Dsg: How did the Archives come about?
JZ: This physical archive is related to the Singapore Graphic Archives (SGA), which was started in 2011. This was when I was working on my first book about the history of graphic design in this country. As part of this project commissioned by The Design Society, I was introduced to many pioneer graphic designers and their works. It occurred to me that there was no public resource about this subject, so I started this website to collect and document graphic design from Singapore. I was also inspired by a similar initiative across the border, the Malaysia Design Archive.
Dsg: Why did you set up a physical archive?
JZ: Even after publishing the book, I’ve continued collecting materials related to Singapore design over the years. While I’ve shared many of these via SGA as well as through writing and lecturing, I felt it would be useful if people physically access these items. Thus, I proposed to set up a Singapore Design Archives when the DesignSingapore Associates Network (DAN) made a call for ideas on how to use their office space.
In the archives is this rare 1990 issue of Design Journal, a Korean design magazine that published a special feature on Singapore design. It showcased the portfolios of various leading local designers.
Dsg: What do you hope to achieve with it?
JZ: On the most basic level, I want to let people know that there is a long history of design being created in Singapore. I hope the archives will also be a resource for anyone interested in design. You can treat it as a historical resource to retrace local histories. You can even use it to inspire your next design. While I created the archives out of a historical project, I’m excited to see how others use it.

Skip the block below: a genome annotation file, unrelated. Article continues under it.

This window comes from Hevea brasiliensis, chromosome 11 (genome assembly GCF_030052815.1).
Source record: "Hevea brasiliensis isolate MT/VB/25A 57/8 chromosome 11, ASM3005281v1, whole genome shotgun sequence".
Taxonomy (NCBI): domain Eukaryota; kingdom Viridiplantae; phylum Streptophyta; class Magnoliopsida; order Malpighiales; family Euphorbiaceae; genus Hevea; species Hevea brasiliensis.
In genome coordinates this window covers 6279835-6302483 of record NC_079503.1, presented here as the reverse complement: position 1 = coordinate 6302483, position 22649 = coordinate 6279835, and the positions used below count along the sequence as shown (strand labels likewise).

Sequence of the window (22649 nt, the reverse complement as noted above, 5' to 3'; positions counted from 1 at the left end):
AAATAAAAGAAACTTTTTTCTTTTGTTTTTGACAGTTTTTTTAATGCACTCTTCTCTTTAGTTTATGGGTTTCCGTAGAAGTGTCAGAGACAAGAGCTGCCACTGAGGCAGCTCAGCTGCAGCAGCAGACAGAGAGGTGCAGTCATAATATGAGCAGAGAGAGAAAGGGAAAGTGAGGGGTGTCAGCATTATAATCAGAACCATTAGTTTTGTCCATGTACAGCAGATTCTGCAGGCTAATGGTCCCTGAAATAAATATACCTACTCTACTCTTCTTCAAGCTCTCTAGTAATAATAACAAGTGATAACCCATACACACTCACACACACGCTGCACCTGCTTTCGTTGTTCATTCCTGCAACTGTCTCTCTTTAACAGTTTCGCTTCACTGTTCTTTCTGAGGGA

Most recently, we collaborated with independent publisher Temporary Press to put out a small publication, Symbols of Singapore, which features local graphic symbols and logos found in SGA. As practitioners, they were interested to see the designs as a kind of visual language rather than just historical artefacts. Similarly, the Archives hopes to encourage a more critical appreciation of the world we live in. Once we start to see how everything around us is designed, planned and made with intention, we can engage it more meaningfully.
Dsg: What has been displayed so far?
JZ: Since opening in June, we’ve put up four displays. We started with a display on Singapore’s first national design school, the Baharuddin Vocational Institute (BVI), to mark graduation season. Then we looked at local designs for children — from illustrated books to toys. For August, we tackled the question of what “Singapore design” is by reviewing exhibition catalogues and books published by the national agency for design, DesignSingapore Council. We’ve just wrapped up a display of local advertising matchboxes – a forgotten medium for graphic design from the 1960s to 1980s. Our latest display will look at early Singapore design awards in response to the on-going President*s Design Award exhibition in the National Design Centre.